• Authorization controls - This is most closely aligned with the financial statement accounting assertion of existence or occurrence. This assertion, in part, concerns the validity of transactions and ensures that they represent economic events that actually occurred during a given period.
  • Completeness controls - This directly relates to the financial statement accounting assertion on completeness, which deals with whether all valid transactions are recorded and properly classified.
  • Accuracy controls - This most directly relates with the financial statement assertion on valuation or allocation. This assertion deals with whether transactions are recorded at correct amounts. The control category, however, is not limited to financial information, but also addresses the accuracy of other data elements.
  • Controls over integrity of processing and data files - These controls, if deficient, could nullify each of the above control types and allow the occurrence of unauthorized transactions, as well as contribute to incomplete and inaccurate data.


Only authorized transactions should be entered into the application system and processed by the computer.

Critical Elements

AN-1 All data are authorized before entering the application system
AN-2 Restrict data entry terminals to authorized users for authorized purposes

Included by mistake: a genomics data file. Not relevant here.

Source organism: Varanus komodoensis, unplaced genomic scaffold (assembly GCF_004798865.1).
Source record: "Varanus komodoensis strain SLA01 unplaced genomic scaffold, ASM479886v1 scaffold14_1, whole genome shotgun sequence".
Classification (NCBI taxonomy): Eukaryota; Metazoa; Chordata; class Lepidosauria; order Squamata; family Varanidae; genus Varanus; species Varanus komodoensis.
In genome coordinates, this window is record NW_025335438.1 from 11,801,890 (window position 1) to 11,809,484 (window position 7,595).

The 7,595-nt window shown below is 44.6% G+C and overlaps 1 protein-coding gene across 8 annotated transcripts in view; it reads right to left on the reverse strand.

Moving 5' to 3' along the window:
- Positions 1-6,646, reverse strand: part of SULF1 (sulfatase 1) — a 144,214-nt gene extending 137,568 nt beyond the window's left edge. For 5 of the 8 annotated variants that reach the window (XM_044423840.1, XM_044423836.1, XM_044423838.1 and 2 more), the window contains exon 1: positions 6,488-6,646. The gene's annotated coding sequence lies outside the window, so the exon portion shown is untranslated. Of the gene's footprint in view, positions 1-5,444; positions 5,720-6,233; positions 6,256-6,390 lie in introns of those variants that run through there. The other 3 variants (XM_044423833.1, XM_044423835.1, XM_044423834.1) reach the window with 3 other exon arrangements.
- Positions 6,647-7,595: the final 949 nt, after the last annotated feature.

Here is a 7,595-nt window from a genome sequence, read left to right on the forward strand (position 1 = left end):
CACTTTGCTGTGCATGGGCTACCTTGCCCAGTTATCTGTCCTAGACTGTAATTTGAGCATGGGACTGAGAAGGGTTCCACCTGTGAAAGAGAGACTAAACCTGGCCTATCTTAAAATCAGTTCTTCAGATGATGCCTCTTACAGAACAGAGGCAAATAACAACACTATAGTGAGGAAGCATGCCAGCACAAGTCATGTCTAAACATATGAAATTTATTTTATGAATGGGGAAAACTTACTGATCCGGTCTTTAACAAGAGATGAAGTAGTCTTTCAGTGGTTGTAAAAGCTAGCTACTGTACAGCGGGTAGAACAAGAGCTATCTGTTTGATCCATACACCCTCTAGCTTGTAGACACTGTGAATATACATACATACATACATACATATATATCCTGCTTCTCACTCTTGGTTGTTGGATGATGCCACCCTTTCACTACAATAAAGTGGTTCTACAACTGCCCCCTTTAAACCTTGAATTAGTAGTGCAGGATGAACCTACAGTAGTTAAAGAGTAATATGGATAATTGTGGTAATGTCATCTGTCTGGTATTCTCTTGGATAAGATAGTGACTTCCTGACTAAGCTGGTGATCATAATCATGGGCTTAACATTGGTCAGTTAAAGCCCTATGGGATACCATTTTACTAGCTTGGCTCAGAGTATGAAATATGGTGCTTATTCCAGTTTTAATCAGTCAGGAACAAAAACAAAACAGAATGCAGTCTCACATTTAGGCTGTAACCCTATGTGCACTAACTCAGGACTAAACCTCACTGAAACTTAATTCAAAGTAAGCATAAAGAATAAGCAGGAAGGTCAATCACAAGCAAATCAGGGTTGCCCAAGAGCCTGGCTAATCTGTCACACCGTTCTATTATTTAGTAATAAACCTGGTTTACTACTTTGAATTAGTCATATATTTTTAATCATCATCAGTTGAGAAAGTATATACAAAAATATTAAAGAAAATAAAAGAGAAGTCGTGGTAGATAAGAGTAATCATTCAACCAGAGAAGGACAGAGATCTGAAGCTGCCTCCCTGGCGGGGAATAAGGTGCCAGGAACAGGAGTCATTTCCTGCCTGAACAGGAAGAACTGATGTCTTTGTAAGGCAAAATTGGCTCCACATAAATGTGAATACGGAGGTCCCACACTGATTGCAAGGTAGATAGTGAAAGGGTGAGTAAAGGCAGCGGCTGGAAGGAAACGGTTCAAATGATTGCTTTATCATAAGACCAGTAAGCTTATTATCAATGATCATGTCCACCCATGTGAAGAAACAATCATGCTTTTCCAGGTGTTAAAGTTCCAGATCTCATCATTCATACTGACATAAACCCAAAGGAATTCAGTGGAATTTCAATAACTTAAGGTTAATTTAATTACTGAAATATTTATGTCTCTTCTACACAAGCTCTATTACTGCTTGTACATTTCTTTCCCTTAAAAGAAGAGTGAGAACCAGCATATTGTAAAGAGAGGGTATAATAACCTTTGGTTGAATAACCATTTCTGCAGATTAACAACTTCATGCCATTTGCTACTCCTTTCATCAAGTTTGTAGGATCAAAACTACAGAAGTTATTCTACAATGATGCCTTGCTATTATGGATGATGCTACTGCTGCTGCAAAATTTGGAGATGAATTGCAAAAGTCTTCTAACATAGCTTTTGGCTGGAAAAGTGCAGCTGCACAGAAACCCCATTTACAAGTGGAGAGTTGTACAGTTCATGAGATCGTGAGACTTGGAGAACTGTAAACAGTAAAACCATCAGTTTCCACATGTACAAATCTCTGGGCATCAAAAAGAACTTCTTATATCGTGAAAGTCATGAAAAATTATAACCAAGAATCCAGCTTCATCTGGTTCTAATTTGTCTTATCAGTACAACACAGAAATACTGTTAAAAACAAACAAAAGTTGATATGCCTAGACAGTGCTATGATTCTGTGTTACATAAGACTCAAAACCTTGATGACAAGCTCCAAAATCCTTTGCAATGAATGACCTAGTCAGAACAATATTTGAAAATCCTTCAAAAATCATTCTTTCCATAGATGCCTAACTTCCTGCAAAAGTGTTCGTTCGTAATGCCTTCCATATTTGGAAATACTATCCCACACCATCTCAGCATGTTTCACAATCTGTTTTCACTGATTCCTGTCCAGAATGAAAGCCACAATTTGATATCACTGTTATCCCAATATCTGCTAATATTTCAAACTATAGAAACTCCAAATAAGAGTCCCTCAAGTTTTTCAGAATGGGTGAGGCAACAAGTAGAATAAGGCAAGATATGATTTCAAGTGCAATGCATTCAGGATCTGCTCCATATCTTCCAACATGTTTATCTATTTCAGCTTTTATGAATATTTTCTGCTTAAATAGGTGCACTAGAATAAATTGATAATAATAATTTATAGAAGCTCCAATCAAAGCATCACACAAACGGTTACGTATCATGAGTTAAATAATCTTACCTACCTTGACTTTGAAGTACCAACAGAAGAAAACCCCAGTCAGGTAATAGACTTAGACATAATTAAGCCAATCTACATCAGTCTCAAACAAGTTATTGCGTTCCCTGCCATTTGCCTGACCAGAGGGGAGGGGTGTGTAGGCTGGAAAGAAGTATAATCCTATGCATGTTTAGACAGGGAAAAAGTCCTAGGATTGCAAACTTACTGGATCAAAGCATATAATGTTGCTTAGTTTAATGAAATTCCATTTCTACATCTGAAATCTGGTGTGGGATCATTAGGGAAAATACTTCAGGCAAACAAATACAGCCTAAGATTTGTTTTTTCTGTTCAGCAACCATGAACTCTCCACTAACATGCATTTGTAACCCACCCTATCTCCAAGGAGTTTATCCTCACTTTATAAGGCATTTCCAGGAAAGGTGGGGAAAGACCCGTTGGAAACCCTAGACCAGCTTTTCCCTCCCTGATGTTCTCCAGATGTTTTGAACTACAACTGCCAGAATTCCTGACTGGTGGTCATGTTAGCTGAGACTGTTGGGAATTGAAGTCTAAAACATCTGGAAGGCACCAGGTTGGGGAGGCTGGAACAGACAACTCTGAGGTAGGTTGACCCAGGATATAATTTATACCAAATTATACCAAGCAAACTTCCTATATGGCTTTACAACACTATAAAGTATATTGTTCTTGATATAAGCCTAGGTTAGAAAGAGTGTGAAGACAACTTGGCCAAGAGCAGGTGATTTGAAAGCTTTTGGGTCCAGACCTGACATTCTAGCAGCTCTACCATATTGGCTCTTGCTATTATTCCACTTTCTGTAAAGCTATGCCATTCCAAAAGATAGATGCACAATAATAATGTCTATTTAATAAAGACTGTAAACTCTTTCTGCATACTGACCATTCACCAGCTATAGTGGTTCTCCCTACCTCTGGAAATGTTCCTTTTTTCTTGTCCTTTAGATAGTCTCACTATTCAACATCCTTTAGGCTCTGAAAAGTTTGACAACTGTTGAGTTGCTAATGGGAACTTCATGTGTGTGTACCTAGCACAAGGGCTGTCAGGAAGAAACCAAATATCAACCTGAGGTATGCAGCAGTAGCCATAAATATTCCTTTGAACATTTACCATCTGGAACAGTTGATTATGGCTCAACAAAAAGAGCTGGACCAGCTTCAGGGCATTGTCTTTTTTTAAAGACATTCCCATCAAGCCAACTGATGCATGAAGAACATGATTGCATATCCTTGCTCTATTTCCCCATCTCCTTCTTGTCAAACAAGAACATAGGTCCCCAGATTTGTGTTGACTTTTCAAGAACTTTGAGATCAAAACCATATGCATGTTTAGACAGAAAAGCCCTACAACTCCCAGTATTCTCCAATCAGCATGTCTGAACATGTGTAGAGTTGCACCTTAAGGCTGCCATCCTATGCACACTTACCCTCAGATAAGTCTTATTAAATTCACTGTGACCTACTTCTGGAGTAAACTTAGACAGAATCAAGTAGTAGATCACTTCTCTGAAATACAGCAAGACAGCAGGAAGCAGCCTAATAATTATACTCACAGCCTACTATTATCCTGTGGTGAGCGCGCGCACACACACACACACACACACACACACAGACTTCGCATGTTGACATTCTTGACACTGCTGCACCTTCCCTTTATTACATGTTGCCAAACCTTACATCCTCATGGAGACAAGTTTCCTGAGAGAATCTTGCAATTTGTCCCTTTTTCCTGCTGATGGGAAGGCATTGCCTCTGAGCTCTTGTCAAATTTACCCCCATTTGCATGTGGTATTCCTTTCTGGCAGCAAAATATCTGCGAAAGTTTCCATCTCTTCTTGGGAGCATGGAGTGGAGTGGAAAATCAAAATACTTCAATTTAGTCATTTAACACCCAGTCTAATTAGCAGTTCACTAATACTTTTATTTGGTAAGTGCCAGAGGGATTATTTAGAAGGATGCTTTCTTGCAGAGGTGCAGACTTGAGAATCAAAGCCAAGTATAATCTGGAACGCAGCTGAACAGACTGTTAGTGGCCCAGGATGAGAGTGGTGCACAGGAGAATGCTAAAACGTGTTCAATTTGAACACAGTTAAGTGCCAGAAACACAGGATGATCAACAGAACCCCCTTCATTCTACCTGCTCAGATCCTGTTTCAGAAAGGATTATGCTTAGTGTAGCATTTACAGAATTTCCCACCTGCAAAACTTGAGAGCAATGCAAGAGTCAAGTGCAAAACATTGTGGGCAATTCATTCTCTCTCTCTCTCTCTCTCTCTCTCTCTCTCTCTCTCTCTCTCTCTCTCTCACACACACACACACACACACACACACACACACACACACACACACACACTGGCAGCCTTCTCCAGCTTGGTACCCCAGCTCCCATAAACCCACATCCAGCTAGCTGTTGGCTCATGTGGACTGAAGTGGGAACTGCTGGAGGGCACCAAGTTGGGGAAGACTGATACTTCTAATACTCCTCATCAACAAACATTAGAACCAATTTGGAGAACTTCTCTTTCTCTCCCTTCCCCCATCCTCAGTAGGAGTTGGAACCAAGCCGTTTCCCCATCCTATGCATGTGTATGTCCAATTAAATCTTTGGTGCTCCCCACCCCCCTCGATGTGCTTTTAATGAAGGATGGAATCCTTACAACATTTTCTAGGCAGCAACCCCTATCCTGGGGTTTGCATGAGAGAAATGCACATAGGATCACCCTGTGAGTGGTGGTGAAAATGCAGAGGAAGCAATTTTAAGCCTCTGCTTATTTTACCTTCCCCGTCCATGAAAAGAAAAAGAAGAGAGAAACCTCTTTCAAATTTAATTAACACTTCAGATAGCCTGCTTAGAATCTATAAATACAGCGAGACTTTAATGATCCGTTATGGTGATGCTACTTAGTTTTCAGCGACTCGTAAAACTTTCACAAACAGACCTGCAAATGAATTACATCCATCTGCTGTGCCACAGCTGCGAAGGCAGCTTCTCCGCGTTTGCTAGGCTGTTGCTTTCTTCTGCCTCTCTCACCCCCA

AN-3 Master files and exception reporting help ensure all data are processed and are authorized

Critical Element AN-1: All data are authorized before entering the application system

Data should be authorized before it is entered into the application system. Federal financial management systems are often characterized as large complex 'legacy' systems and often involve a multitude of documents that flow through various work steps. Paper source documents still play a significant role for originating data that enter application systems in the federal government. These source documents should fall under control measures so that unauthorized transactions are not submitted to and processed by the application. Also, data - whether from a source document or not - should undergo an independent or supervisory review prior to entering the application.

AN-1.1 Source documents are controlled and require authorizing signatures

Control over source documents should begin even before data is recorded on the document. Access restrictions over blank source documents should prevent unauthorized personnel from obtaining a blank source document, recording unauthorized information, and inserting the document in the flow with authorized documents and possibly causing a fraudulent or malicious transaction to occur. Use of pre-numbered source documents could help identify unauthorized documents that fall outside the range of authorized numbers for documents being prepared for data entry.

Key source documents for an application should require an authorizing signature, and the document should provide space for the signature by an authorized official.

AN-1.2 Supervisory or independent reviews of data occur before entering the application system.